Although I can't answer the "when" as to the date that the Carpathia picked up the "RMS" designation, it was not at all unusual for ships to be interchangeably known by the public as "SS" or "RMS" -- so this part of the puzzle isn't of great concern to me.
Typographically, the type face used is period, and the terminal period after the ship's name is also common. If this is a fake, it is a very clever fake indeed; not being a timepiece historian, I'll reserve my thoughts on the age of the clock, face, etc. save to say that it looks like it could well be the real thing.
That said, it makes the observer wonder if this was normal for Cunard to have a commonplace item like a clock emblazoned with the name of a ship. (I don't think that this was at all normal on White Star ships, for instance.) But if other clocks from contemporary Cunard ships can be found to have the ship's name on the face, then that boosts the claim that this might, indeed, come from the Carpathia.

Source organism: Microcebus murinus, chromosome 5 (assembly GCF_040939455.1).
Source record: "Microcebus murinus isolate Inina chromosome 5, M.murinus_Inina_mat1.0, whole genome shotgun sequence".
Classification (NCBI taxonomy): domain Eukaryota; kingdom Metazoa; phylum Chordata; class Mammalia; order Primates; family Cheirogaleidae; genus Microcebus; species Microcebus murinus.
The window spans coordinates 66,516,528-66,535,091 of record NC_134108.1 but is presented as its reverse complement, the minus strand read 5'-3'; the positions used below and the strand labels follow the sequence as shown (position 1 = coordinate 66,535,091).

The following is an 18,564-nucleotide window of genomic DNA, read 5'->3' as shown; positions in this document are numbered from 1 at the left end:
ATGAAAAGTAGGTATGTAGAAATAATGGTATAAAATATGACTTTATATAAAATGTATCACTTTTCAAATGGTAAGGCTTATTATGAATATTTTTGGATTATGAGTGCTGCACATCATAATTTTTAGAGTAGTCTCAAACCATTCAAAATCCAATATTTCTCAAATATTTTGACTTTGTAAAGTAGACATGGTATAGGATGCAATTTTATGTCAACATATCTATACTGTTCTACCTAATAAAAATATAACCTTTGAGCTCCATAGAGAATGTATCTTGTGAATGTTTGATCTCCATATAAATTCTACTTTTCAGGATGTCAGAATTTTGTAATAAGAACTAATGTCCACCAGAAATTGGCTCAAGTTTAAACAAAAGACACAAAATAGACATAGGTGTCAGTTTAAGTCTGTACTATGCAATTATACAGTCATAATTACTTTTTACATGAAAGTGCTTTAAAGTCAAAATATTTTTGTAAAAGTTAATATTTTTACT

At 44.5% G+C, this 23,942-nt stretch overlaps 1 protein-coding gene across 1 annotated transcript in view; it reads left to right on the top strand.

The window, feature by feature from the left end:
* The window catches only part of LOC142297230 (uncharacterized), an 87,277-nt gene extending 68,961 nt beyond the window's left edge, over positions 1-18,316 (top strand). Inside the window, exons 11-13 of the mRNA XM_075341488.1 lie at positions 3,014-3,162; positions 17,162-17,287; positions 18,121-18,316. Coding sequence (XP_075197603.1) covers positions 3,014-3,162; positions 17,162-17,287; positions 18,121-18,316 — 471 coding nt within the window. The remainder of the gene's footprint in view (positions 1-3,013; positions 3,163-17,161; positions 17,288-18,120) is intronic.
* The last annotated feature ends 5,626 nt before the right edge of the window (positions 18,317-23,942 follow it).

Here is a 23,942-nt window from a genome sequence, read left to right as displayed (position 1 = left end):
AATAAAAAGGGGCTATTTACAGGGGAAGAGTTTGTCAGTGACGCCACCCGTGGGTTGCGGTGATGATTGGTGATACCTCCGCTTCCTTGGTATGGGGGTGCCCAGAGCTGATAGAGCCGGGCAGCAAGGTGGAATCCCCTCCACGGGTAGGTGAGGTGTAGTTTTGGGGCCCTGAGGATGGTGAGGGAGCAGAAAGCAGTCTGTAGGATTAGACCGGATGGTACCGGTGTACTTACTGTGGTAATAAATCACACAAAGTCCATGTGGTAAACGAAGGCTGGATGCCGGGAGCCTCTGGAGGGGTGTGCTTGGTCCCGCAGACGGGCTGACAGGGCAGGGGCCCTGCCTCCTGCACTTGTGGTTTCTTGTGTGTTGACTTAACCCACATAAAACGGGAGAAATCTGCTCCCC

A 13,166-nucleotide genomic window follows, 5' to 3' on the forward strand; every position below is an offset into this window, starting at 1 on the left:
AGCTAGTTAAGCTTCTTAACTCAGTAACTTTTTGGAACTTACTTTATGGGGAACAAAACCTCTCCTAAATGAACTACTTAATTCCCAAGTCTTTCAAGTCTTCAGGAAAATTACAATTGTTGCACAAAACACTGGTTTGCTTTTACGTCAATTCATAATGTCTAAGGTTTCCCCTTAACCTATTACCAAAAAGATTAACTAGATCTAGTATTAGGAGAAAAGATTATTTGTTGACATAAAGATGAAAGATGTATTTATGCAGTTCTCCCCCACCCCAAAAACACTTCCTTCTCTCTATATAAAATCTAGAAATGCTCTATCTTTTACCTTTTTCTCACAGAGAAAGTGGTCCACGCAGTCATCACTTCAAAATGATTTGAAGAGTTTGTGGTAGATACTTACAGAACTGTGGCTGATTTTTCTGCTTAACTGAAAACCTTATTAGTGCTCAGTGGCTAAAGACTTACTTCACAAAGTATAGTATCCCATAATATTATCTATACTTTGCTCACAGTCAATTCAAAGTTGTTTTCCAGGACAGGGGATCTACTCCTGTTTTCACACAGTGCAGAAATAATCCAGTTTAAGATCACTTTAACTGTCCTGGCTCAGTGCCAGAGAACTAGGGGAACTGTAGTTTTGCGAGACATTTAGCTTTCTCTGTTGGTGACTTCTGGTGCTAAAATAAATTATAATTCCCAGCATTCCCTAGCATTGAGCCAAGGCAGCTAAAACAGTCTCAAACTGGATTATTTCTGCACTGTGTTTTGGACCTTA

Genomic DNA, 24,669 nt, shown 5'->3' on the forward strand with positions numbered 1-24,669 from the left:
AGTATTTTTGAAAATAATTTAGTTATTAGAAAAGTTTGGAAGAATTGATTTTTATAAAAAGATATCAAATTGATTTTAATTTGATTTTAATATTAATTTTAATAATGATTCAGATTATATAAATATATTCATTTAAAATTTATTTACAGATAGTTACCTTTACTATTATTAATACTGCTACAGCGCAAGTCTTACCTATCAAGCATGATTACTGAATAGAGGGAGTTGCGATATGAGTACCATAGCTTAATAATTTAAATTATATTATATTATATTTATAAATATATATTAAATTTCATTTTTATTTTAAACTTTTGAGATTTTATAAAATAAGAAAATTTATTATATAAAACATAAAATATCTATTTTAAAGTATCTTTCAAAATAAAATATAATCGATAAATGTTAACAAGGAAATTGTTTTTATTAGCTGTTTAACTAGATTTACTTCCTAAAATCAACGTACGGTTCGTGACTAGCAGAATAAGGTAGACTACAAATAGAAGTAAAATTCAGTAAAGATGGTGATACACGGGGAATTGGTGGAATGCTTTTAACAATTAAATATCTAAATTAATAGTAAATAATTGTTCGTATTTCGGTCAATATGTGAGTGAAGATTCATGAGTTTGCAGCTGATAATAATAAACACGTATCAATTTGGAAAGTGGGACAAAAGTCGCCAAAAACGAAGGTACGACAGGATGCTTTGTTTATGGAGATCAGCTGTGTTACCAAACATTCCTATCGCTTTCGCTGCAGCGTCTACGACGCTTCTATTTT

It was somewhat normal for ships used for transport to have fittings stripped before venturing forth as a hospital ship or troop transport; what was the Carpathia sailing as when she was torpedoed? If it can be shown that her fittings were removed before service to the crown, then again, this is a good pointer to the clock being an original.
Are there any notices of the sale of her fittings after the war (as was the case with the sunken Britannic)? Again, this would be a pointer.
Could it have truly been the case that the clock was off of the ship being serviced? It's possible . . . but unfortunately, at over ninety years later (fifty when the clock came into your family), almost impossible to prove.
I'm fascinated by the clock, and hope for your sake that this is a real item as carried on the Carpathia. What a find this is, and I hope that your research finds the final answer.